|Title||Medicare expenditures attributable to dementia.|
|Publication Type||Journal Article|
|Year of Publication||Forthcoming|
|Authors||White, L, Fishman, P, Basu, A, Crane, PK, Larson, EB, Coe, N|
|Journal||Health Services Research|
|Keywords||Cognition & Reasoning, Dementia, Medicare linkage, Medicare/Medicaid/Health Insurance|
OBJECTIVE: To estimate dementia's incremental cost to the traditional Medicare program.
DATA SOURCES: Health and Retirement Study (HRS) survey-linked Medicare part A and B claims from 1991 to 2012.
STUDY DESIGN: We compared Medicare expenditures for 60 months following a claims-based dementia diagnosis to those for a randomly selected, matched comparison group.
DATA COLLECTION/EXTRACTION METHODS: We used a cost estimator that accounts for differential survival between individuals with and without dementia and decomposes incremental costs into survival and cost intensity components.
PRINCIPAL FINDINGS: Dementia's five-year incremental cost to the traditional Medicare program is approximately $15 700 per patient, nearly half of which is incurred in the first year after diagnosis. Shorter survival with dementia mitigates the incremental cost by about $2650. Increased costs for individuals with dementia were driven by more intensive use of Medicare part A covered services. The incremental cost of dementia was about $7850 higher for females than for males because of sex-specific differential mortality associated with dementia.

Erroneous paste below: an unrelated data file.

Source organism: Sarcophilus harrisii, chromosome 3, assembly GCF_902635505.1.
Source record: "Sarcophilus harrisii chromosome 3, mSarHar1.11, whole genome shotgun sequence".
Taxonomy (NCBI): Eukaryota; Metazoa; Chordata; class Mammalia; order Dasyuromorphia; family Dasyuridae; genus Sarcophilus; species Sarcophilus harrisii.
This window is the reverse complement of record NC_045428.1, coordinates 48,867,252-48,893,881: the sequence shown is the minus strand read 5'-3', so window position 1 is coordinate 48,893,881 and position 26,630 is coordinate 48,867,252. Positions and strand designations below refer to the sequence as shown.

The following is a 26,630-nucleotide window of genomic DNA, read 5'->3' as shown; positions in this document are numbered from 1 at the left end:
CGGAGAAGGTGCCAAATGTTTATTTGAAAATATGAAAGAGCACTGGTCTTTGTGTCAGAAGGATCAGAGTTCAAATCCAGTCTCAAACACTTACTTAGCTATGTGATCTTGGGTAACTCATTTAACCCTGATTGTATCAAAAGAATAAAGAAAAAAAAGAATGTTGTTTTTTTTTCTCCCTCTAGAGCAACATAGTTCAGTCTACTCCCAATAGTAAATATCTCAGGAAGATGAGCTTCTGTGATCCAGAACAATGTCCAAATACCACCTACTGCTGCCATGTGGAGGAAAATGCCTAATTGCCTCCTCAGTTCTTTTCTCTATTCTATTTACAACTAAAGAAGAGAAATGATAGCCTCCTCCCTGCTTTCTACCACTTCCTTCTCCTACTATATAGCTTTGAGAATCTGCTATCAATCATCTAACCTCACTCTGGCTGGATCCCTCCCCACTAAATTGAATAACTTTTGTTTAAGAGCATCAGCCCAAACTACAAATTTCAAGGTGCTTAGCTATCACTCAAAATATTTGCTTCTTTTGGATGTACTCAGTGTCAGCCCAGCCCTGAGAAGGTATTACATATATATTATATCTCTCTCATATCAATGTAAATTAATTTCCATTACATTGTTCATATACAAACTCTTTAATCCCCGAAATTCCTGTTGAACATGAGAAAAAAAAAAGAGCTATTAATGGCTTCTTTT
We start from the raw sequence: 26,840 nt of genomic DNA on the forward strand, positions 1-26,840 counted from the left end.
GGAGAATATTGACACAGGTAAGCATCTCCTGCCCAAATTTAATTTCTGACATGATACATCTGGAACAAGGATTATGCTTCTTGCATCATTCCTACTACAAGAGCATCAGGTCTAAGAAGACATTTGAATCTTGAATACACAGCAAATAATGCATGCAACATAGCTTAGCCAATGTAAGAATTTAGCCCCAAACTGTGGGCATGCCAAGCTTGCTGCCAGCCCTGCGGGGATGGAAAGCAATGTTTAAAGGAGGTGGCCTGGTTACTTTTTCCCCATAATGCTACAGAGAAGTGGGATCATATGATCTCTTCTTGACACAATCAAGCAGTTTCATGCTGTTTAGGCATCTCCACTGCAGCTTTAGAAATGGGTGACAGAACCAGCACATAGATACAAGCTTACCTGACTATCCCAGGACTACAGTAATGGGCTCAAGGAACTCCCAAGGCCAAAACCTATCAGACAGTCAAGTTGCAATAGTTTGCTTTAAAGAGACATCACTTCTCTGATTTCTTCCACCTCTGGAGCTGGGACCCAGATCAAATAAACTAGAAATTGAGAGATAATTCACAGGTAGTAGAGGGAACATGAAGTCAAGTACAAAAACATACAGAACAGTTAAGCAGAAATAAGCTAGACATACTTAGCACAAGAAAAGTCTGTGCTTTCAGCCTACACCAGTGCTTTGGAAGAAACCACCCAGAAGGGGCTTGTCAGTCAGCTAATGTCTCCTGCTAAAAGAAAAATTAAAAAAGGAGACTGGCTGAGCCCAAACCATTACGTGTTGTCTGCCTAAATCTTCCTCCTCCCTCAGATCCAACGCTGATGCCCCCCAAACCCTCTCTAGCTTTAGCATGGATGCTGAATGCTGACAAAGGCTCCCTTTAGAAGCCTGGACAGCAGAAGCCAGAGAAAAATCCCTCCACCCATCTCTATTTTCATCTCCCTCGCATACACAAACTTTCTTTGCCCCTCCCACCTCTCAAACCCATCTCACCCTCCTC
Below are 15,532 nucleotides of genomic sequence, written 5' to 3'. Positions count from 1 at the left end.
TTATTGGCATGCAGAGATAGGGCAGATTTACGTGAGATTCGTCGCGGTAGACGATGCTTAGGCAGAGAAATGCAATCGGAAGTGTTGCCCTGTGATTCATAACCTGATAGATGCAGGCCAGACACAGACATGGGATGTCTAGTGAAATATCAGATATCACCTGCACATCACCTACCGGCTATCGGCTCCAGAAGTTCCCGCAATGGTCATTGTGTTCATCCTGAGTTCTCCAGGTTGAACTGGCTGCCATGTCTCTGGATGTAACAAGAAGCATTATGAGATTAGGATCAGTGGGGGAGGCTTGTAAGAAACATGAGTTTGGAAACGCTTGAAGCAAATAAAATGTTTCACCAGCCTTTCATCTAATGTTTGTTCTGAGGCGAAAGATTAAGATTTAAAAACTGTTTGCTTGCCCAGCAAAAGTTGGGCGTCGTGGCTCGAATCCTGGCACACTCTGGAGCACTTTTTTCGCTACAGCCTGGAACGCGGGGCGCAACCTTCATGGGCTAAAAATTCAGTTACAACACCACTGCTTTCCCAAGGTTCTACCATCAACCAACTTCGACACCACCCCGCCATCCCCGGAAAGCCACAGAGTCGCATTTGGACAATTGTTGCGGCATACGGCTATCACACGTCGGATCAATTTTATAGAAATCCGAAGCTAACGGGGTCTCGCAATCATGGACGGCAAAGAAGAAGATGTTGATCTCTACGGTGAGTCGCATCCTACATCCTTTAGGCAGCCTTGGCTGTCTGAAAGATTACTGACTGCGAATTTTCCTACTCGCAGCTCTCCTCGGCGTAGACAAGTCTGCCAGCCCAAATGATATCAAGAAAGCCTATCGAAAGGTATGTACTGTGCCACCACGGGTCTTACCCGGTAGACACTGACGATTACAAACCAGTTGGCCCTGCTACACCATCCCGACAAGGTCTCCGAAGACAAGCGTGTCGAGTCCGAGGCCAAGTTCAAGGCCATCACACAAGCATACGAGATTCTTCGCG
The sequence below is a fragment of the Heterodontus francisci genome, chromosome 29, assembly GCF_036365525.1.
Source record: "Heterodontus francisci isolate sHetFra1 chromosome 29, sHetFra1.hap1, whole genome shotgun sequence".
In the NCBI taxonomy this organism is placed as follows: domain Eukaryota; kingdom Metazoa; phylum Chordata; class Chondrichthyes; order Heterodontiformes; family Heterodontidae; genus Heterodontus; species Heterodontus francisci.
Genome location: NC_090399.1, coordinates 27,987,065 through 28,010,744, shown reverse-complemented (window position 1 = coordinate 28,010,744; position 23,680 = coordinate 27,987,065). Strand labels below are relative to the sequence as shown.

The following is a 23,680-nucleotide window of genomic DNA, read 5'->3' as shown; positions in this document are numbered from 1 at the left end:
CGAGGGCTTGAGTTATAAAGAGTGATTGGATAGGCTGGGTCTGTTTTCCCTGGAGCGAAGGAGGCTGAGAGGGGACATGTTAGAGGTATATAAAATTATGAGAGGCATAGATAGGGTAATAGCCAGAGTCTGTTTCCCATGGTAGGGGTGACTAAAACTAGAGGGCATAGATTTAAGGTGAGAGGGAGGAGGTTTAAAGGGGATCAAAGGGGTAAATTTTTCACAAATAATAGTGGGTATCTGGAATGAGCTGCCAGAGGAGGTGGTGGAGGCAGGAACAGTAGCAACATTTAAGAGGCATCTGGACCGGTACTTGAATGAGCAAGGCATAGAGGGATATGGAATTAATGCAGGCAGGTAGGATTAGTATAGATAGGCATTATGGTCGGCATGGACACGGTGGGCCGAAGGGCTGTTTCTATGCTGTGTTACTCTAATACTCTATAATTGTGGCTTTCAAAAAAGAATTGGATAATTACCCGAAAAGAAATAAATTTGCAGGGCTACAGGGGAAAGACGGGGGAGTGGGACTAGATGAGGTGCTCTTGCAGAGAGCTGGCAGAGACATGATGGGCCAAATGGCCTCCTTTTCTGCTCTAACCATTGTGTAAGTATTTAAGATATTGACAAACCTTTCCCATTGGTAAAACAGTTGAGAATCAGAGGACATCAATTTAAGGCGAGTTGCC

CONCLUSIONS: Dementia's cost to the traditional Medicare program is significant. Interventions that target early identification of dementia and preventable inpatient and post-acute care services could produce substantial savings.
|User Guide Notes|
|Alternate Journal||Health Serv Res|
|Grant List||R01-AG049815 / / National Institute on Aging / |
SIP-14-005 / / Centers for Disease Control and Prevention /